No, Fox News Probably Doesn't Change Election Outcomes

Vice President Gore greets President-elect Bush, as the snow falls outside the vice president's residence, prior to their mee
Vice President Gore greets President-elect Bush, as the snow falls outside the vice president's residence, prior to their meeting in Washington, Tuesday, Dec. 19, 2000. Bush met President Clinton earlier in the day. (AP Photo/Doug Mills)

A recent Washington Post article indicated that if the Fox News Channel had not existed, then-Vice President Al Gore would have gotten 1.3 percent more of the national presidential vote in 2000, and the publication implied that this could have changed the election's outcome. (As of this writing, the article says 1.6 percent, but I confirmed with the study's authors that it's actually 1.3.) If you're shocked that a media organization could change election outcomes, relax -- a closer look at what we know about voting behavior reveals it isn't very likely.

The report is based on evidence in a working paper by Emory University professor Gregory Martin and Stanford University professor Ali Yurukoglu that shows the potential for cable networks to influence voting behavior. Their results show watching Fox News does make some people more likely to say they will vote Republican, and watching MSNBC leads to similar statements on the Democratic side.

Whether cable news networks can affect how people vote is a complicated question. Many people choose to watch a cable news network based on pre-existing beliefs, which means people watching Fox News are already likely to vote Republican and those watching MSNBC are likely to be established Democratic voters. So, those who watch it unintentionally are probably most likely to be influenced by the content. To figure out who those viewers are, Martin and Yurukoglu looked at cable channel placement.

Cable channels were assigned somewhat randomly as cable companies developed and more networks emerged in the 1990s. Fox News and MSNBC launched during this time and were assigned different channel numbers by different providers, seemingly without reason. The authors compared cable subscribers to satellite subscribers, since satellite providers use the same channel setup nationally, to establish that these channel assignments were not based on what local viewers wanted. Fox News was not given a more convenient channel placement in more conservative areas, and MSNBC was not favored in more liberal areas.

Since channel placement was not dependent on viewers' preferences, any change in how often viewers watch Fox News or MSNBC when they typically would not watch the networks could be attributed to how easy it is to get to that channel. Research shows that lower numbers are more easily accessed and more often watched than higher numbers. This relationship allows the authors to evaluate whether watching Fox News or MSNBC affects the opinions of those who unintentionally watch the networks.

The authors conducted analyses for the 2000, 2004 and 2008 elections to estimate how different the national Republican vote share would have been if Fox News did not exist and people weren't randomly drawn into watching it by low cable channel numbers. The same analysis was conducted for MSNBC in 2008 -- the network reformatted to be more explicitly liberal in 2005 and did not have a pro-Democratic effect in 2000 or 2004.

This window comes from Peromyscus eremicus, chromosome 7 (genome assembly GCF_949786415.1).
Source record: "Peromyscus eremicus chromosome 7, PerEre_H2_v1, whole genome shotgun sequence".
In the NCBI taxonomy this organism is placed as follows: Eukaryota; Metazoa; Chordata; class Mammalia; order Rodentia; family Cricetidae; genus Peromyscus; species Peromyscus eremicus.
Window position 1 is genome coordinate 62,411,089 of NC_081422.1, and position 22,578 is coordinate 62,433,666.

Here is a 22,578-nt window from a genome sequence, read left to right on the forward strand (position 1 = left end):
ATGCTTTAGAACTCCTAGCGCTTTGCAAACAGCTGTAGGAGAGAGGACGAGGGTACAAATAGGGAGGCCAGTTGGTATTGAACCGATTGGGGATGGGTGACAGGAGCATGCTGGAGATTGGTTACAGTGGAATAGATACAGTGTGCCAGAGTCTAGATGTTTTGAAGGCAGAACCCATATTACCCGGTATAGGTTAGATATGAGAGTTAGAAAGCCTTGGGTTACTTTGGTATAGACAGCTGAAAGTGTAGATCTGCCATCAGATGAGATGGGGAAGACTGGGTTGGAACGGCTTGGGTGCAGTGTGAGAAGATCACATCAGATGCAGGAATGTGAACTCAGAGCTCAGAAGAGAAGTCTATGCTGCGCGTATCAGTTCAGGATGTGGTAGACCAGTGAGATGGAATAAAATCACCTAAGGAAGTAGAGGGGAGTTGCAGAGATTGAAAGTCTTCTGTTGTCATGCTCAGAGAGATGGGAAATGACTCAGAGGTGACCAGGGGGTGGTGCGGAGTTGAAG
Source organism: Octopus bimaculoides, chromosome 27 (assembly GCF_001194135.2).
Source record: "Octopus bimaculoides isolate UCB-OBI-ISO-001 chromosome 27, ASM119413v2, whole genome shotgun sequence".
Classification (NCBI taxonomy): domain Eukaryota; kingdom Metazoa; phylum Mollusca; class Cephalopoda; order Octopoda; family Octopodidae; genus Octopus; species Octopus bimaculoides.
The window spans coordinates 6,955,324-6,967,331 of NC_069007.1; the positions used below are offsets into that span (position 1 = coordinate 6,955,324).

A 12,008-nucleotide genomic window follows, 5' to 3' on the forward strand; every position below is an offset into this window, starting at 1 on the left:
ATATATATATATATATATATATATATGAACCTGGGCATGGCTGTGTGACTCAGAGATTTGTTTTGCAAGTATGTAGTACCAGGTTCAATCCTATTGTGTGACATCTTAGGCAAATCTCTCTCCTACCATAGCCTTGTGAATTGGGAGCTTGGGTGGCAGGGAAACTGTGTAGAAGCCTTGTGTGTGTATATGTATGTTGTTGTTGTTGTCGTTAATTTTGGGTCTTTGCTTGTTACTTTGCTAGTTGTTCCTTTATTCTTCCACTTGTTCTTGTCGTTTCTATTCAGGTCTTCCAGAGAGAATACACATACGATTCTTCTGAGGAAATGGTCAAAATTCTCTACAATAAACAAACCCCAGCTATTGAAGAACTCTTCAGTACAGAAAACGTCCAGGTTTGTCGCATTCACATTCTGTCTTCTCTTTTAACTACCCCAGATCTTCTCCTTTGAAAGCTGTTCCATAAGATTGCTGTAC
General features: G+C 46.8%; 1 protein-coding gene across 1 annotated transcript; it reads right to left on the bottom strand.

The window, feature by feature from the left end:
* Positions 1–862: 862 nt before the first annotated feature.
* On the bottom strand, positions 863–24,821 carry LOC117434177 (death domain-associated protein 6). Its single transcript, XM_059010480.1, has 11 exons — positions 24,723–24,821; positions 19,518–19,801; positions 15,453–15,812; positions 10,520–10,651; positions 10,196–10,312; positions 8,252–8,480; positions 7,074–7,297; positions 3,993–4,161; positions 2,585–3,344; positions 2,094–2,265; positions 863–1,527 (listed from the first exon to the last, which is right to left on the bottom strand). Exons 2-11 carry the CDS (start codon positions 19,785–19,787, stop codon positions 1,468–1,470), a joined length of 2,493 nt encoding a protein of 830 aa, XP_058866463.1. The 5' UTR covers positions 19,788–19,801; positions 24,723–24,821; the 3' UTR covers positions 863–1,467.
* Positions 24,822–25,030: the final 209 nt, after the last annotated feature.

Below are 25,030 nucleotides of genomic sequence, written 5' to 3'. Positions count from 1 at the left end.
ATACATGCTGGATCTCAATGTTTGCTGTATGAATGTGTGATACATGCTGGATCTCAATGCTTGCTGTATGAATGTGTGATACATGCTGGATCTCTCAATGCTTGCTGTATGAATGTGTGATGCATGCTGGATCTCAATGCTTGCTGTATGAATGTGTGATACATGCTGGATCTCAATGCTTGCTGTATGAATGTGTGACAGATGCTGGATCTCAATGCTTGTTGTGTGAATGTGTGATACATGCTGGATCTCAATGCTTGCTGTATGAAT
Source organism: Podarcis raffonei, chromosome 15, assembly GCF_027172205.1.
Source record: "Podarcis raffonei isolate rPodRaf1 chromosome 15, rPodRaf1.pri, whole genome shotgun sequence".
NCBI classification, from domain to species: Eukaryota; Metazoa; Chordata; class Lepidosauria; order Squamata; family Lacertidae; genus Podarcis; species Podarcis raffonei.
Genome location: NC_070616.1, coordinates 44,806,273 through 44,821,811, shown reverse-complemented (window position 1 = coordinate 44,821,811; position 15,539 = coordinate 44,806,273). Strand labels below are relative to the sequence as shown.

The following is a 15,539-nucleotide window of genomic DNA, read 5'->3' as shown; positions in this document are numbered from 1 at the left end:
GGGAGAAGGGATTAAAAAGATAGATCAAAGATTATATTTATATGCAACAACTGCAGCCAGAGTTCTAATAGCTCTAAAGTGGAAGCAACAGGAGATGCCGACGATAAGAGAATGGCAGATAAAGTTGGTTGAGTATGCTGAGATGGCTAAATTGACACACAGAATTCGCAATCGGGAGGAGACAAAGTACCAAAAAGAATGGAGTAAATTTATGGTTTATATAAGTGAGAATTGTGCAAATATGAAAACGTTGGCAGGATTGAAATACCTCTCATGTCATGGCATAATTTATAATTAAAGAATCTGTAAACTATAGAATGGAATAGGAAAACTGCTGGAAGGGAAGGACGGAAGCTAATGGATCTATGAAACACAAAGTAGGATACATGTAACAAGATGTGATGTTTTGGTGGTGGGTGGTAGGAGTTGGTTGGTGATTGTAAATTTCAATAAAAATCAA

fox news chart

Those analyses found that if Fox News had not existed in 2000, the Republican vote would have dropped by 1.3 percentage points. However, when we consider what research shows about elections and voting, it's not likely that Fox News changed that outcome. Republican vote share was determined by how likely people were to say they would vote for the Republican candidate in two large political surveys. These surveys included all adults, even those who are not registered to vote. It is very difficult to determine whether survey respondents actually voted, but a substantial number say they will vote, then don't do it.

When the analysis is restricted to only registered voters, Fox News increased the Republican vote share by 0.9 percentage points. But there are still 10-15 percent of registered voters who do not vote.

Survey research can tell us quite a bit about these people who don't vote. They are the same people as those who are likely to be swayed by accidentally watching a cable news network for a few minutes: those without strong attachments to party, ideology, or candidates, and those who are generally disinterested in or disenchanted with politics. It's likely most of the people in that 0.9 percent whose preferences were affected by Fox News did not actually vote.

The impact of unintentionally watching Fox News increased in 2004 and 2008, but by 2008 MSNBC had a similar effect on vote intentions in the opposite direction. If Fox News did not exist in 2008, Republicans would have had 4.2 percent lower support among registered voters. The absence of MSNBC would have hurt Democratic support by 3 percent, leaving a net Fox News gain of 1.2 percentage points for Republicans -- not much more than in 2000. And it's still very likely that the indecisive people making up that 1.2 percent would not vote.

This is not to say the findings are irrelevant -- in fact, I think the work is very important. The authors have made an impressive step forward in demonstrating how cable news networks affect political views and in demonstrating that the potential to affect views seems to be getting stronger. But it's important not to get ahead of the evidence by claiming election outcomes are influenced. When these findings are put in context with what we know about voting behavior, the likelihood that Fox News or MSNBC would alter an election outcome is very small.



2014 Election Results: Winners & Losers